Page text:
To make the garlic and togarashi oil:  Combine minced shallots, minced garlic, sesame seeds, salt and vegetable oil in a small pot and set over low heat.  Slowly cook/stir until the garlics are crispy and lightly browned, approx 5~6 min.  Turn off the heat and add the Japanese chili powder/togarashi.  Give the mixture a stir and let it sit for a few hours or overnight.

  • Spicy miso ramen: (for 2 servings)
    • 220 grams of fatty ground pork
    • 1 tbsp of toasted sesame oil
    • 1/4 tsp of freshly ground black pepper
    • 1 tbsp of dried shitake mushrooms
    • 2 cups (475 grams) of unsalted chicken or pork stock
    • 1 cup (227 grams) of unsweetened, unflavoured soy milk (Asian brands preferred but if unavailable, this will do, too)
    • 1/2 cup + 1/4 cup of spicy miso paste
    • 2 servings of fresh ramen noodles
    • 4 tbsp of finely diced scallions
    • 1 sheet of nori/Japanese sushi seaweed, cut into rectangular sheets

To make the spicy miso ramen:  Rinse the dried shitake mushrooms to get rid of any sand/dirt.  Finely chop them and set aside (without soaking).

In a large soup pot, heat up 1 tbsp of toasted sesame oil on high heat and start browning the fatty ground pork with ground black pepper.  Once the pork has broken up, browned, and released its fat, add 1/4 cup of the spicy miso paste and cook for another min until fragrant.  Add the chopped shitake, unsalted stock and unsweetened soy milk and bring to a simmer.  Place 1/2 cup spicy miso paste on top of a very fine sieve.  Lower the sieve half-way into the simmering soup and use a spoon to slowly dissolve the paste into the soup (it may seem very thick and troublesome in the beginning but be patient, it’ll dissolve eventually).  You’d be surprised at how much “solids” within the paste will remain on top of the sieve, which if dumped directly into the soup, will make the soup very thick and “sauce-like”.

Discard the “solids” in the sieve and let the soup simmer for another 5 min.  If the soup tastes quite salty at this point, that is correct.  It’s Japanese ramen…  It is salty.

Cook the fresh ramen noodles according to package instructions, and drain well.  Divide the noodles into two large bowl and ladle the soup on top (you may have a bit more than needed).  For each serving, place 1 shoyu egg (cut into half), 2 tbsp of finely diced scallions, 3 rectangular nori sheets, and 2 tsp of garlic and togarashi oil.

Slurp away.

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60 Comments

  • I’m going to assume that using a non-lean ground beef instead of pork for the ramen portion will be an acceptable alternative, right? Looking forward to trying this, if only for the process!

  • This looks amazing – I’m definitely going to try it! For the soft-boiled eggs, how do you recommend storing them in the fridge? I’m guessing the flavor will get too strong if they’re stored in the marinade, so drained and in an airtight container?

    • Claire, if you want to store it in the fridge for a few days, I would suggest diluting the marinate with water (I’m thinking… 2 more tbsp) to make it less salty, and store the eggs submerged in the marinate any ways (to prevent drying).

  • Oh my days, so glad I found this site/blog/whatever it is. You are hilarious! I’m not really the kind of person you’re marketing this post to ( I have no job, no kid, no real-life obligations YET) but would definitely not bother making ramen the proper way. The eggs are beautiful, I want to eat it all now! Lamentably, the family hates the way I pack the cupboards with exotic ingredients, so will have to wait for a moment where it’s sufficiently empty for me to go out and buy the miso pastes, dashi, mirin, seaweed and seven spice. Until then, I’ll drool. |Visiting from http://sugarandtwocents.blogspot.co.uk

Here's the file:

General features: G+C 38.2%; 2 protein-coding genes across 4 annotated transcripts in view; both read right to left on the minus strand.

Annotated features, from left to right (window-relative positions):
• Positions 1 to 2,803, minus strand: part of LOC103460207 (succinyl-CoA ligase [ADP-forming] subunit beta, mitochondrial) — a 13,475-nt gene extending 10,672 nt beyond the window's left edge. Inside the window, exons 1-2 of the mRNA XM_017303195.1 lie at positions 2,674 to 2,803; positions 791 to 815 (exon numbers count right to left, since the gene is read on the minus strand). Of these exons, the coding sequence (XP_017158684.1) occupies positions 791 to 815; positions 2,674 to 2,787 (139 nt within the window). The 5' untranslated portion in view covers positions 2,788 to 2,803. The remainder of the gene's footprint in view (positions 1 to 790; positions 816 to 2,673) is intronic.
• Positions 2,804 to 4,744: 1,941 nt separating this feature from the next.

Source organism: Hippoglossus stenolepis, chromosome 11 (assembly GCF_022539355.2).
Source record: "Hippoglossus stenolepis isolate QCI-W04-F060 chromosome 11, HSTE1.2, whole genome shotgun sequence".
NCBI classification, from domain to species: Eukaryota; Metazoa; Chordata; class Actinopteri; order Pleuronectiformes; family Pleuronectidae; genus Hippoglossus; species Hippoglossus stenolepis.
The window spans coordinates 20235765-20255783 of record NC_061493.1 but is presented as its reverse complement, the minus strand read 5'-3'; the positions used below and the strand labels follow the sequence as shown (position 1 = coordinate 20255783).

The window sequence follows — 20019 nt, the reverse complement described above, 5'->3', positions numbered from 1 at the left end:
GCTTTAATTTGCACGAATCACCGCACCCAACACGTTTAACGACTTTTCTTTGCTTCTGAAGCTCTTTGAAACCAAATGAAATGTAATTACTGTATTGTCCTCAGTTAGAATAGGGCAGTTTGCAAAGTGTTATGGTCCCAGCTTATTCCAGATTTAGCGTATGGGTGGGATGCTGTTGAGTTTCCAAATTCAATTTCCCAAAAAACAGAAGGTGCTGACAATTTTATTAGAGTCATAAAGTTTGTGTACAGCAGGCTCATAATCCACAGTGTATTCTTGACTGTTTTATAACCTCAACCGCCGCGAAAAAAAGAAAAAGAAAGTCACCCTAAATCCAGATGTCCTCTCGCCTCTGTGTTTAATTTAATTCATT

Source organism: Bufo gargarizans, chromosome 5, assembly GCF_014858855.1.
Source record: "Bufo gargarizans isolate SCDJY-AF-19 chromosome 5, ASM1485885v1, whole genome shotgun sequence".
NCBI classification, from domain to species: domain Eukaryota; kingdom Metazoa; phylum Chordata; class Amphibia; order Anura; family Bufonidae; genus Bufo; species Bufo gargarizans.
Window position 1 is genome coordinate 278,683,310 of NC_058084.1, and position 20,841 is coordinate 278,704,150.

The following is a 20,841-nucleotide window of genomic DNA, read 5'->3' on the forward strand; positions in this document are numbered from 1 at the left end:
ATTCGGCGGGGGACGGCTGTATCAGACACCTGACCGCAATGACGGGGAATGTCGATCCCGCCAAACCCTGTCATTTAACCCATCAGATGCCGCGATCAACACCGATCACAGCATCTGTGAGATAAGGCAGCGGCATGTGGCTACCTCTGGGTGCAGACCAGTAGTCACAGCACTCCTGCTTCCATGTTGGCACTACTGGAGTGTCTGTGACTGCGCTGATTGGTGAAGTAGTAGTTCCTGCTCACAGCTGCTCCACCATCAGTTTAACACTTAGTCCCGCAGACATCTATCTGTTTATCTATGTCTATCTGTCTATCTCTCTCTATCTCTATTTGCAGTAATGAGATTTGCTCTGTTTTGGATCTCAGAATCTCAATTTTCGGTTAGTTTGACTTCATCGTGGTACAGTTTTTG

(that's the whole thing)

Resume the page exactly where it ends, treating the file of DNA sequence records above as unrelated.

• Getting a ramen recipe is like breaking into a Swiss bank account. Absolutely a covert operation. Fantastic.
    Love your blog.
    Here is my love: Wugen Chan Wan. No one has a recipe on line. SAD.
    Please help!

  • This is amazing! Making it!! I often will read “whoever’s” latest ramen short-cut method, and there are pros and cons to most, but this, this is legit. I made pho in two days, this is going to be a sinch! Thanks Mandy!

  • Alright, admission time: I spent 12 hours nursing a pot of tonkotsu broth a few weeks ago. I also decided to make chashu pork and shoyu eggs while I was at it because I wanted to eat the PERFECT bowl of ramen for dinner. I don’t think it was worth it! Instead, I’d rather hop over to Ippudo and let them do all the work. OR make this, which looks amazing! (Your noodle dishes always do!) I will have to attempt this soon, because, come to think of it, the ‘hop’ over to Ippudo in the weather we’ve been having (9 degrees F today) would be very painful indeed.

    • Linda, hahaaa I feel you! And just quietly between the two of us… the probable reason why homemade tonkotsu stock doesn’t live up to restaurants…. shhhhhh….. it’s MSG….

  • Hha, loved to read that complete slacker-post, maybe kind of your retrospective to 2013, it would be interesting read indeed, as always. haaa

  • This was my first time making ramen. In fact, believe it or not, my first time *eating* ramen at all. It was absolutely wonderful and you’re quite right – fairly simple, long ingredient list aside. Thank you for the wonderful recipe. I’m glad the spicy miso paste is enough for two batches because we can’t wait to make it again!

  • YOU MAKE ME SOO HUNGRY EVERY TIME I READY YOUR BLOG! I LOVE YOUR FOOD PHOTOGRAPHY AND YOUR COMPOSITION! :D

  • OMG Mandy! Your recipe is AMAZING!!!
    I just made this ramen (I also made the noodles from starch) for lunch! I can’t believe how delicious it tastes!
    Thank you so much!!!

  • I tried this recipe last night and i have to say, it turned out perfectly. Since we moved away from Japan I have been trying to recreate the spicy miso ramen from our favorite Ramenshop…. this one was close. Thank you so much for sharing.

  • Thank you for the recipe! I’ll try it one day soon.that’s my favorite ramen noodle soup. Every time that I go to Ajisen noodle shop here in Irvine,CA ,I always order either the Spicy pork ramen or the Volcano ramen. I think it’s the same thing,but the Volcano is just spicier.

  • I just made this dish….glad I took your advise and made the spicy miso paste, shoyu soft boiled eggs and garlic tongarishi oil the day before and just let it sit and marinate, the 2nd half of dish the next day came together much easier this way. Total satisfaction and enjoyment of this Spicy Miso Ramen! Domo Arigato!